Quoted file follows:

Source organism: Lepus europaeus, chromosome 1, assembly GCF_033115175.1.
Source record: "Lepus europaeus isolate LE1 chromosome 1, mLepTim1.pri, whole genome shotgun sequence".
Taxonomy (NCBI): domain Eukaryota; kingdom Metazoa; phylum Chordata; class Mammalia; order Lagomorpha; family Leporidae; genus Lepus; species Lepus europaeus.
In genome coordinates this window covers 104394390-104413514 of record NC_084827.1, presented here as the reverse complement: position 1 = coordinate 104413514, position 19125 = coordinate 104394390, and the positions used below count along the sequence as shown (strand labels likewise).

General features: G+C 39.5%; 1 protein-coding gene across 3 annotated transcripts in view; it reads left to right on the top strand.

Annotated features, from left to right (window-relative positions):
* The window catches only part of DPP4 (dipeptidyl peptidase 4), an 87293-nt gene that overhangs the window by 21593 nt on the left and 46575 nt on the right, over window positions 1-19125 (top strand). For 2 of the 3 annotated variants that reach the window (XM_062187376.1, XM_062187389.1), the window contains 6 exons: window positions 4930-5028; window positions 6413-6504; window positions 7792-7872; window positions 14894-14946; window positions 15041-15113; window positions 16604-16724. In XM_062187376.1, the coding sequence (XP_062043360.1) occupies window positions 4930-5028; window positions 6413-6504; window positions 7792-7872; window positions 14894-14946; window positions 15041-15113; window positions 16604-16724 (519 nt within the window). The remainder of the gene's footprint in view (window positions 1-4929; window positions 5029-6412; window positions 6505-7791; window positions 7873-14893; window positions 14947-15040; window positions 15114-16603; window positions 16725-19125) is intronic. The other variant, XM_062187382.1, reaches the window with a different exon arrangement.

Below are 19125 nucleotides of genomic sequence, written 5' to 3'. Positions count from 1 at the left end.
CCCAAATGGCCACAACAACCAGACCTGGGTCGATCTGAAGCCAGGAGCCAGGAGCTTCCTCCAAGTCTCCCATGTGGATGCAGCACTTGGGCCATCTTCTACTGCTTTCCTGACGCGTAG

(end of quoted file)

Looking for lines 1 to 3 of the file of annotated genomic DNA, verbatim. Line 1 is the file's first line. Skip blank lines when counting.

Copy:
Source organism: Lepus europaeus, chromosome 1, assembly GCF_033115175.1.
Source record: "Lepus europaeus isolate LE1 chromosome 1, mLepTim1.pri, whole genome shotgun sequence".
Taxonomy (NCBI): domain Eukaryota; kingdom Metazoa; phylum Chordata; class Mammalia; order Lagomorpha; family Leporidae; genus Lepus; species Lepus europaeus.